Access, read and/or write data on unknown chip

Hello. I have a Xerox 3025 cartridge 'chip' which has an IC on it that says:
53D9F
Q421

Chip itself has 4 connections marked as GND CLK DATA and VCC. I was wondering if any of you know how I could read (and later write, if possible) data off it using an Arduino. I read somewhere that SPI library would help, but I've never used it before.

Right now I connected VCC to 3.3V, GND to GND, CLK to pin 13 and DATA is left unconnected because I don't know where it belongs.

That would be a complete waste of your time. IF the chip is memory, it may not even be writable!

Buy an EEPROM chip like the 24LC256 and read/write data to your heart's content!

I don't need this chip as memory for Arduino. I want to reset it, because buying a new chip after every cartridge refill is a waste of money.

dainiusb:
I don't need this chip as memory for Arduino. I want to reset it,

Do you know what data to write to it to cause a reset?

That question assumes it is technically possible to write to it in the first place. But if they don't want you to reset it why would they waste money on a re-writable chip?

If you really do want to try to access the chip read-up how SPI and I2C work. They are not especially complex.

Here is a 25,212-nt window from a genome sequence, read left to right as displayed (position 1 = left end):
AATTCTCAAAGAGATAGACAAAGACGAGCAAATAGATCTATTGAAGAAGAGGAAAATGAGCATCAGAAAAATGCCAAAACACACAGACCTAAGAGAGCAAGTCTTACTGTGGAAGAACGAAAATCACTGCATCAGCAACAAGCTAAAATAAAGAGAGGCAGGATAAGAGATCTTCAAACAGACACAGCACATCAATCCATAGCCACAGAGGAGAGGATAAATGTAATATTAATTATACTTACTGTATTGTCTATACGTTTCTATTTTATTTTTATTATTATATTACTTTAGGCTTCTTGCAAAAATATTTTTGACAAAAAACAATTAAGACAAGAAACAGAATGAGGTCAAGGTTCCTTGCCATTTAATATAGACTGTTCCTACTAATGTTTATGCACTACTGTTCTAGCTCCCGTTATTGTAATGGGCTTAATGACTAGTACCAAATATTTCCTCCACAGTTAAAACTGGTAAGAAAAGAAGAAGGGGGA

...R

Robin2:
Do you know what data to write to it to cause a reset?

That question assumes it is technically possible to write to it in the first place. But if they don't want you to reset it why would they waste money on a re-writable chip?

If you really do want to try to access the chip read-up how SPI and I2C work. They are not especially complex.

...R

I could find out what data to write by reading a brand new chip.

I do realize that it may be unwritable, but want to read data off it anyways. As seen in this Xerox 6128, 6130 & 6140 chip resetter reprogrammer - YouTube video, there is some hope.

I'm stuck with SPI where it says that there are supposed to be MOSI and MISO connections while there's only DATA on chip. Do I connect DATA to both MOSI and MISO on Arduino or something?

The otherwise completely unhelpful video indicates that it is an I2C chip, not SPI.
Try the I2C address scanner program.

I would if I knew how to connect it all up.

Sounds like you need to do some pretty basic reading on I2C.

For some additional very amusing reading, google "reverse engineer xerox cartridge chip".

jremington:
Sounds like you need to do some pretty basic reading on I2C.

That's what I was trying to suggest in Reply #3 :slight_smile:

...R

I think I got it to work. Now I need to dump all the data off it but for that I need to find out the size of it's memory without erasing(if that is even possible) existing data. Any ideas?